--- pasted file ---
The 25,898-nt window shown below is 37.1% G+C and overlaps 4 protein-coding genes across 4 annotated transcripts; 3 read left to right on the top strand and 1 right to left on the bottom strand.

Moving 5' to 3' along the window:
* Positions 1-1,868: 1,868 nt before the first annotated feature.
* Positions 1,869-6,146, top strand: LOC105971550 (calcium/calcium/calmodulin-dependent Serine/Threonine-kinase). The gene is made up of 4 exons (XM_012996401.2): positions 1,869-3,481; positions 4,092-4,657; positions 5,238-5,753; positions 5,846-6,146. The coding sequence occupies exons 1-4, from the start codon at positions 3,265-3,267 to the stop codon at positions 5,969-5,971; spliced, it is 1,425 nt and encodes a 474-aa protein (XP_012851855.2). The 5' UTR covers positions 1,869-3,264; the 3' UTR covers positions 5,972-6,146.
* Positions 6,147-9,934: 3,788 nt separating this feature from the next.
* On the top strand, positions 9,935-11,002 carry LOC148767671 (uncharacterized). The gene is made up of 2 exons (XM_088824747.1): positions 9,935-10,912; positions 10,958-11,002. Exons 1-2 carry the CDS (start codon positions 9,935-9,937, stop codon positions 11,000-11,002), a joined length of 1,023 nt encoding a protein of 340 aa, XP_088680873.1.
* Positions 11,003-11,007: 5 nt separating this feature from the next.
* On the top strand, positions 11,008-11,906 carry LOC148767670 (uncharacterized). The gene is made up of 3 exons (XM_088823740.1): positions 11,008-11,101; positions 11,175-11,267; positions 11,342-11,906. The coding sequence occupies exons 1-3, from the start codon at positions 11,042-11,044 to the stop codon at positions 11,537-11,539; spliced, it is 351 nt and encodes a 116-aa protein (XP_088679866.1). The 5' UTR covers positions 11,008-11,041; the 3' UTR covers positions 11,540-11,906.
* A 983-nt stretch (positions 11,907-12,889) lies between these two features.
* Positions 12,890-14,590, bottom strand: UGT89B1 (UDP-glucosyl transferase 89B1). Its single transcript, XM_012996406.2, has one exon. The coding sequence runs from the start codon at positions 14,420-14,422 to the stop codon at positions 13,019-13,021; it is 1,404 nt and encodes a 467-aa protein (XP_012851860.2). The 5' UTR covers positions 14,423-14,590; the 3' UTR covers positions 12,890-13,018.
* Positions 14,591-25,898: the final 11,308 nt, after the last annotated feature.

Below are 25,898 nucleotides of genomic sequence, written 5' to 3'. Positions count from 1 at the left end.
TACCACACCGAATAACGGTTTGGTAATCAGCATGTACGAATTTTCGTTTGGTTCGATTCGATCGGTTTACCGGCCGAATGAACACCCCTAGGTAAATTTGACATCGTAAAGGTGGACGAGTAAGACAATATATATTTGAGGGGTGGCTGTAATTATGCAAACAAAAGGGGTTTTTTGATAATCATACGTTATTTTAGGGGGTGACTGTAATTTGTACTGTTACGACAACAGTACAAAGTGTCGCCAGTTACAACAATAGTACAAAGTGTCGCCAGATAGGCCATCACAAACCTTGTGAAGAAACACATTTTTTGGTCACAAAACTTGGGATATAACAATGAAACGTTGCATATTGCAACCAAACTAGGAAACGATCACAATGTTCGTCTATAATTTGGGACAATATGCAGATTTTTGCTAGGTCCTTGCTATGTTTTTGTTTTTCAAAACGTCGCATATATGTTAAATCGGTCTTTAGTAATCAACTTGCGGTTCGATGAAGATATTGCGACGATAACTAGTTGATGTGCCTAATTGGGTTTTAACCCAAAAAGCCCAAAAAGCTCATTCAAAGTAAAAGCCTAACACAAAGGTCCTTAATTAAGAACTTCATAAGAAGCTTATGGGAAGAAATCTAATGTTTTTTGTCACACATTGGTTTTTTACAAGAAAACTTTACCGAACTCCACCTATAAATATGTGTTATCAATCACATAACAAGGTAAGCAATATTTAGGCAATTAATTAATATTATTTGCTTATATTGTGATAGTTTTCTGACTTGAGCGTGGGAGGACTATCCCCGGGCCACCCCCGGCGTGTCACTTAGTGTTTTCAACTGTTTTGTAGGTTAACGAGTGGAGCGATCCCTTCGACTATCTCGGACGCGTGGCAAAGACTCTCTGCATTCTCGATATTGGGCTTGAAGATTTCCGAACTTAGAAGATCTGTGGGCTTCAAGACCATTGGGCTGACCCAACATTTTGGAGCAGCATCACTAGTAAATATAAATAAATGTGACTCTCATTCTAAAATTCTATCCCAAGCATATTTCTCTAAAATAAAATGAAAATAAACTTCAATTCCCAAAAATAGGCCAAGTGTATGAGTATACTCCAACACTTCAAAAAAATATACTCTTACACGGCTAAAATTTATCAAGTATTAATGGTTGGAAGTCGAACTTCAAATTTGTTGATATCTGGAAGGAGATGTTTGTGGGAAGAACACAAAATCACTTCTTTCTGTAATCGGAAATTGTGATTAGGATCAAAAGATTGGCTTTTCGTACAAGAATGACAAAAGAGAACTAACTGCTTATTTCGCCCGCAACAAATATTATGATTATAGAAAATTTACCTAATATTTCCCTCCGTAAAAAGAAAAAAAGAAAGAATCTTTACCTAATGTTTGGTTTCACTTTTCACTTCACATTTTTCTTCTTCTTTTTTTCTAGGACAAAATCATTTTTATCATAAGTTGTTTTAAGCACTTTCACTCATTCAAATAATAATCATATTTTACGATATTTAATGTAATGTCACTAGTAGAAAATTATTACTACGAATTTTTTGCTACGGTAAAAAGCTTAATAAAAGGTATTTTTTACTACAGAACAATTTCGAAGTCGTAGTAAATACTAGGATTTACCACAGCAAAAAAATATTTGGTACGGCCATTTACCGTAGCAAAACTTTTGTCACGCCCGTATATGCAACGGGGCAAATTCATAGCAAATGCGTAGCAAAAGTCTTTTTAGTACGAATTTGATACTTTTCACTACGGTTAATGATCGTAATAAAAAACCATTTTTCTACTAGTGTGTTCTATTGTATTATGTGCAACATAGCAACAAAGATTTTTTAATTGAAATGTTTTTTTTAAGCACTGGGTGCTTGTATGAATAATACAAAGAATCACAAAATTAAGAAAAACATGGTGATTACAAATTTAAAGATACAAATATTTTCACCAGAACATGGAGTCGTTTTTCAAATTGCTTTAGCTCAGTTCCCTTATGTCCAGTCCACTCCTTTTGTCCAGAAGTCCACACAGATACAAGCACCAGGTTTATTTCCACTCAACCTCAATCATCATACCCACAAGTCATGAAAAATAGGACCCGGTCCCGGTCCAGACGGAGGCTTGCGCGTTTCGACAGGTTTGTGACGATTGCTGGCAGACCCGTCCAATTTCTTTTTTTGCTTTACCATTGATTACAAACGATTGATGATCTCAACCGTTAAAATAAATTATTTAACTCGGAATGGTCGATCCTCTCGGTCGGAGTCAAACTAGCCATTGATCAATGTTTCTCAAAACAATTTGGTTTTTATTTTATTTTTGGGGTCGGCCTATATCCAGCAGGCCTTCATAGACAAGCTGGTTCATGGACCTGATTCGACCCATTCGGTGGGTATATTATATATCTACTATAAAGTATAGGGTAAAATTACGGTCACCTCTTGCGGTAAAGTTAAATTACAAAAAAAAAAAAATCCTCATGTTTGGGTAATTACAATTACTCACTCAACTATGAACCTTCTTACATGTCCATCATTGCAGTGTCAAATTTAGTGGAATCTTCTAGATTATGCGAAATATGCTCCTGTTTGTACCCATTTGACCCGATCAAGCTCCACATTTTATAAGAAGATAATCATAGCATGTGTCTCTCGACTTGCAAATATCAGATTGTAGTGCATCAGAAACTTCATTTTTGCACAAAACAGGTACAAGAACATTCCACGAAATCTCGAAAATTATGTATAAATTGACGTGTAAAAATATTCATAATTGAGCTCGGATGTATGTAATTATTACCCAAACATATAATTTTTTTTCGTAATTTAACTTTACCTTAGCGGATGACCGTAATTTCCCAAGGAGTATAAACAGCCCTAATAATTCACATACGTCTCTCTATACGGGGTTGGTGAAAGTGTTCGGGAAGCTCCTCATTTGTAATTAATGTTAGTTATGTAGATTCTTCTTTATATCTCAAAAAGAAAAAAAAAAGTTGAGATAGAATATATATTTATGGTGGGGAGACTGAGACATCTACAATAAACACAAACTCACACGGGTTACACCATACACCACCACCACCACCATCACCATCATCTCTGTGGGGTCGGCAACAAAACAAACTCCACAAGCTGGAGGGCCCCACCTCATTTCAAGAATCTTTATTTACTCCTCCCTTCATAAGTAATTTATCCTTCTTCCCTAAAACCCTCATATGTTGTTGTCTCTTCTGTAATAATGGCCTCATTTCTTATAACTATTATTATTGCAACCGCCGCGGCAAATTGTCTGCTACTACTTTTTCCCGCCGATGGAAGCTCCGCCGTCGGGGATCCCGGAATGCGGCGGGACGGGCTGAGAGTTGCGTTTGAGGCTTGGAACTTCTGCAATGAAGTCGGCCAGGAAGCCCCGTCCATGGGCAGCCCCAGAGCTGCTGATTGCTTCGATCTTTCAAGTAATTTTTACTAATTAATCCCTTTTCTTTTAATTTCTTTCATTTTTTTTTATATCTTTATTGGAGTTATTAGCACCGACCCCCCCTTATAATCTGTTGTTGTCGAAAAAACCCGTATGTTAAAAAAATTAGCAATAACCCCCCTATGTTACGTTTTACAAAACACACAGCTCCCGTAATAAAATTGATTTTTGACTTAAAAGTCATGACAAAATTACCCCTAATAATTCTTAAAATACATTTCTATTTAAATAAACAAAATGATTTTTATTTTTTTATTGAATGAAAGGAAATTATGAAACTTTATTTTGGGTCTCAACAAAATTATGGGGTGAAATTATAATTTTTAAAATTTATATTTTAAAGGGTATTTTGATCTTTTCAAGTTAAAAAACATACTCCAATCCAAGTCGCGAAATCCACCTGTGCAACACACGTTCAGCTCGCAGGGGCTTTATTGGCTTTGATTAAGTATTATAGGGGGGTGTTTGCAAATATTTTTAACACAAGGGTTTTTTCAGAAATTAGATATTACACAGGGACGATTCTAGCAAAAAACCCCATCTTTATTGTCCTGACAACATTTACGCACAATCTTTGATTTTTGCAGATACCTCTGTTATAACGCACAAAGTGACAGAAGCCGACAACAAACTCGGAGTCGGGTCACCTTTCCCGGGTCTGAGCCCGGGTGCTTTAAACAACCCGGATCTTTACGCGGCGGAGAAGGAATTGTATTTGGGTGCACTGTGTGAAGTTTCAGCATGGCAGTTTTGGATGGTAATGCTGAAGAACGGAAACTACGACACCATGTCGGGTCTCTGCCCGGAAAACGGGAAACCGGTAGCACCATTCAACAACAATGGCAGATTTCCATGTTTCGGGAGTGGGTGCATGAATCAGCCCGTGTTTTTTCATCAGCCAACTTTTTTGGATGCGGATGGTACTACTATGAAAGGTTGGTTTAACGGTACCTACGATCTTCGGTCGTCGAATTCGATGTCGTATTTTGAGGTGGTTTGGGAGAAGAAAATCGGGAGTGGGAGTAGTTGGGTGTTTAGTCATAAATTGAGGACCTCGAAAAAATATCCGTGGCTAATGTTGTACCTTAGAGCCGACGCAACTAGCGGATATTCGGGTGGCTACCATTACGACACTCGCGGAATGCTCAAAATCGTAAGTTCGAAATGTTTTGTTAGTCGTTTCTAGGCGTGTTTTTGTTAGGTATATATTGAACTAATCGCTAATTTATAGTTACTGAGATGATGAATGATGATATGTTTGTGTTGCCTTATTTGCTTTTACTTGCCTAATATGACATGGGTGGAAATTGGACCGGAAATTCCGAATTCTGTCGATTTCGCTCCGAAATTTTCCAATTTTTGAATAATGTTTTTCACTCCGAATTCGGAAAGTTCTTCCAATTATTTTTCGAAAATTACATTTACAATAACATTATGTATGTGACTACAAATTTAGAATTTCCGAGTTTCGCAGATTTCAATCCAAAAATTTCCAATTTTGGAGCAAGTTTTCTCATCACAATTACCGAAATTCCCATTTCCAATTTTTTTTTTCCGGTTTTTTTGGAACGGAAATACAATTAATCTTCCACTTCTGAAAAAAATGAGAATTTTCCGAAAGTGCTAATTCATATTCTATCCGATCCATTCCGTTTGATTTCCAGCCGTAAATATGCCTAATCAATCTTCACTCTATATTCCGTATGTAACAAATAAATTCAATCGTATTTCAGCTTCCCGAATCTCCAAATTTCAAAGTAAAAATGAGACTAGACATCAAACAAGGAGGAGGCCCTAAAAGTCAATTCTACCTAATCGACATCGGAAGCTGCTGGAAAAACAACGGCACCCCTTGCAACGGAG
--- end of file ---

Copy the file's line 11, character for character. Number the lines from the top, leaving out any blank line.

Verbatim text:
* Positions 14,591-25,898: the final 11,308 nt, after the last annotated feature.